“We’re leaning heavily into the rainbow and unicorn theme,” says co-founder Dave Wolpin. SUBMITTED
“We’re leaning heavily into the rainbow and unicorn theme,” says co-founder Dave Wolpin. SUBMITTED

Say hello to the giant floating unicorn Halifax needs right now

After we knock down this third wave of COVID, the new Splashifax water park awaits.

“We wanted something that would make people say, ‘Holy shit, that looks fun.’” Dave Wolpin is talking about the inspiration behind his new venture, a floating playground that will open mid-June—COVID willing—on First Lake beside the Sackville Community Arena. Called Splashifax, it’s part bouncy obstacle course, part swimmy summer hangout, part home to the world’s biggest floating unicorn.

“We are tied with one other for the largest floating unicorn in the world,” Wolpin clarifies in a phone interview with The Coast. (That one’s based in the Philippines.)

Wolpin is the founder of several businesses including Driver Dave’s, the company that’s shuttled tens of thousands of Haligonians to and from the airport since he started behind the wheel in 2008. Although Driver Dave’s business has paralleled the pandemic-related decline in air travel at Stanfield International, Splashifax wasn’t dreamed up on the spur of the moment in hopes of replacing lost revenue. Wolpin traces the beginning back to 2018, when his friend Jon Rasenberg—another entrepreneur, whose resume includes building and running a trampoline park—“started exploring the possibilities'' of opening an inflatable waterpark on the east coast.

Early in 2020, Rasenberg made his pitch: Let’s do this together in Halifax. Wolpin agreed. “‘Why not?’” he told Rasenberg. “‘But we need a really crazy feature attraction.’ And it's that statement that gave birth to our giant unicorn.”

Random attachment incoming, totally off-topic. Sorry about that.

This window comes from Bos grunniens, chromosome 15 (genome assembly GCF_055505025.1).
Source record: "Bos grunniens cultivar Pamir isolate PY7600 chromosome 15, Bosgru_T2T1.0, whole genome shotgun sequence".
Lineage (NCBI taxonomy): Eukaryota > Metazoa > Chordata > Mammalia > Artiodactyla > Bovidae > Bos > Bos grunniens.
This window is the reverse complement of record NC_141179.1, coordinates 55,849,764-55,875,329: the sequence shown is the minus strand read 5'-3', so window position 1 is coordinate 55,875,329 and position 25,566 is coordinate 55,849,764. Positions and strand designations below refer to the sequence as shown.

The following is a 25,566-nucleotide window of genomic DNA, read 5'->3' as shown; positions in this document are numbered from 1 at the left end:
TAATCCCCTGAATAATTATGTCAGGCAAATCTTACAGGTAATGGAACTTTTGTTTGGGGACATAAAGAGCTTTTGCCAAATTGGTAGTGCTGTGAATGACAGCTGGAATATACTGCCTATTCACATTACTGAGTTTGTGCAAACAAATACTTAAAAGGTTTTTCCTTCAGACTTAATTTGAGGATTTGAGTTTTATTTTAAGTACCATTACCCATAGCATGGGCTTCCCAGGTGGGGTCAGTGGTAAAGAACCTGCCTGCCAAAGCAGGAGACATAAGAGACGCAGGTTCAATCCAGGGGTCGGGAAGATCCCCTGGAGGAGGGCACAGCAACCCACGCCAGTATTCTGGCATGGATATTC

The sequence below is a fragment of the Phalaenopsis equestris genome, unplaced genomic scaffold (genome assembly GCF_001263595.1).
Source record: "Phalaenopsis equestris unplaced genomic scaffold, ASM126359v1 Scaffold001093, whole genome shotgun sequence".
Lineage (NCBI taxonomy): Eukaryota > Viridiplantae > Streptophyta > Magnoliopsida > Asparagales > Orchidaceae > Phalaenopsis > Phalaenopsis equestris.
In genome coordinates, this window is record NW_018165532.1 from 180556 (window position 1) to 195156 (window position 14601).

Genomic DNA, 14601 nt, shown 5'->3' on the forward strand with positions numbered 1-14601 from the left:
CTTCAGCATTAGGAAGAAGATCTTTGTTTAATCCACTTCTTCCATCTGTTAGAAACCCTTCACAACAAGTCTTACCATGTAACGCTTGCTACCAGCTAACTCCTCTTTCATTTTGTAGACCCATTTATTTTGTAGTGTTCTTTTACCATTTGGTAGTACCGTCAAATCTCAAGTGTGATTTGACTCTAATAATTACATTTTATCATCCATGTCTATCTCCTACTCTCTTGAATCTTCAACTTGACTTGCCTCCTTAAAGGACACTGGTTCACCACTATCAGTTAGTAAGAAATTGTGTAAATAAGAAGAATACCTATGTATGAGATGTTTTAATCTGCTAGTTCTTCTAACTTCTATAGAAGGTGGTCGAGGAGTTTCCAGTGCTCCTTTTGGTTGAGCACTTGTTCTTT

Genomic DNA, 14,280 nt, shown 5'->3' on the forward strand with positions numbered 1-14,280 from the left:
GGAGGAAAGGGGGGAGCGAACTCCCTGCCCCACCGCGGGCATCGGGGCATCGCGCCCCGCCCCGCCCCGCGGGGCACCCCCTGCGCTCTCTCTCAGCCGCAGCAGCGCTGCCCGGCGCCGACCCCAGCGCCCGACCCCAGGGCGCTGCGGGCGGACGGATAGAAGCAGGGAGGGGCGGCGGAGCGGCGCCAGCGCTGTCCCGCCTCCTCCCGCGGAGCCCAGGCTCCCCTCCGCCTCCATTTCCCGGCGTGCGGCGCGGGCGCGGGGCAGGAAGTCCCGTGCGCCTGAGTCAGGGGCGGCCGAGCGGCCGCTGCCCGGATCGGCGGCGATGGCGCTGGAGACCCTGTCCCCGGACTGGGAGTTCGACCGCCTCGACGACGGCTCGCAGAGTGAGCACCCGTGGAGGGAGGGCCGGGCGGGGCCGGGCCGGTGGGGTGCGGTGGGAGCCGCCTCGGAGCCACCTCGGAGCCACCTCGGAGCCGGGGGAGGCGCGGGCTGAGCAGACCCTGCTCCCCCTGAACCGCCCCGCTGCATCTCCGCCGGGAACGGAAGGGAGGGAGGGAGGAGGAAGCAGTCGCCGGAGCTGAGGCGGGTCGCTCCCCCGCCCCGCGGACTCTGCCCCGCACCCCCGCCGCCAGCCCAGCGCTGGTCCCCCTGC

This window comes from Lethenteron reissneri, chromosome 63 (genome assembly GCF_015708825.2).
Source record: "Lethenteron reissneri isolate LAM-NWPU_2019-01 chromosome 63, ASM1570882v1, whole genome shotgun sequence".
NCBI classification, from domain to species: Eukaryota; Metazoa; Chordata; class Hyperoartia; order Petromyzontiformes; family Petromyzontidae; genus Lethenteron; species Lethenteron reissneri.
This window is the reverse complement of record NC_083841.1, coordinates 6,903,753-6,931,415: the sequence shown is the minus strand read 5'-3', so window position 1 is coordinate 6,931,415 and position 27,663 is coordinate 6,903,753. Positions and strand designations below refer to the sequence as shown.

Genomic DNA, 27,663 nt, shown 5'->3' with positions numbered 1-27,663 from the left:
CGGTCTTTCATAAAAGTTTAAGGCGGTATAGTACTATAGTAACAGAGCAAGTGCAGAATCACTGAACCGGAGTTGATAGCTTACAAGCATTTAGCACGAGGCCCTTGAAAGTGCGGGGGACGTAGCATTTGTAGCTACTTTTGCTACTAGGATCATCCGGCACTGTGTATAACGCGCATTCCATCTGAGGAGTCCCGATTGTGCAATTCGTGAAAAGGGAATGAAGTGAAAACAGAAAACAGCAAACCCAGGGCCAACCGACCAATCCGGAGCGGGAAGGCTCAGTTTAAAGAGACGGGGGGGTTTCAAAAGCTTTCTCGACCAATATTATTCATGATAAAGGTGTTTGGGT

“I have heard from many pensioners that they are stoked.”

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The partners secured permission from the Sackville Arena to set up shop on the lake; designed the park; and commissioned all the equipment, including that giant unicorn, from an overseas manufacturer of large-scale water toys. They sent the deposit payment just as COVID-19 arrived. “Literally the same day the first case was announced in Canada,” Wolpin says. “We thought, ‘ah, let's ride it out.’ So the waterpark was manufactured. It was finished in late April 2020. And it has sat in a shipping container ever since.”

Now the container is on the way to Nova Scotia—the ship carrying it went through the Suez Canal without incident on Monday—and Rasenberg and Wolpin are getting ready to make Splashifax a reality. They need to hire more than 20 people, from lifeguards and general park staff to a marketing manager (hint: this place could really blow up on Instagram and TikTok), and the federal government’s Canada Summer Jobs program has already committed support.

The Splashifax schematic overview. - SUBMITTED
The Splashifax schematic overview.

The state of COVID regulations will determine how the park operates. While they want to offer day passes for unrestrained hanging out, Rasenberg and Wolpin understand the rules may only allow small groups for limited times. “Even if we have reduced capacity, that’s fine,” Wolpin says. At this point, any public health rules looser than the province-wide one-household lockdown will feel like freedom.

The mid-June opening is aiming to coincide with the provincial vaccine rollout reaching people in the 16-to-19 age cohort. But the water park is intended to be safe, chill fun—life jackets will be provided, alcohol won't—for ages six and up.

“I'm 32, and my friends in my age group are absolutely ecstatic for this, and my 70-plus-year-old father is definitely gonna have fun,” says Wolpin. “I have heard from many pensioners that they are stoked.”

About The Author

Kyle Shaw

Kyle is the editor of The Coast. He was a founding member of the newspaper in 1993 and was the paper’s first publisher. Kyle occasionally teaches creative nonfiction writing (think magazine-style #longreads) and copy editing at the University of King’s College School of Journalism.

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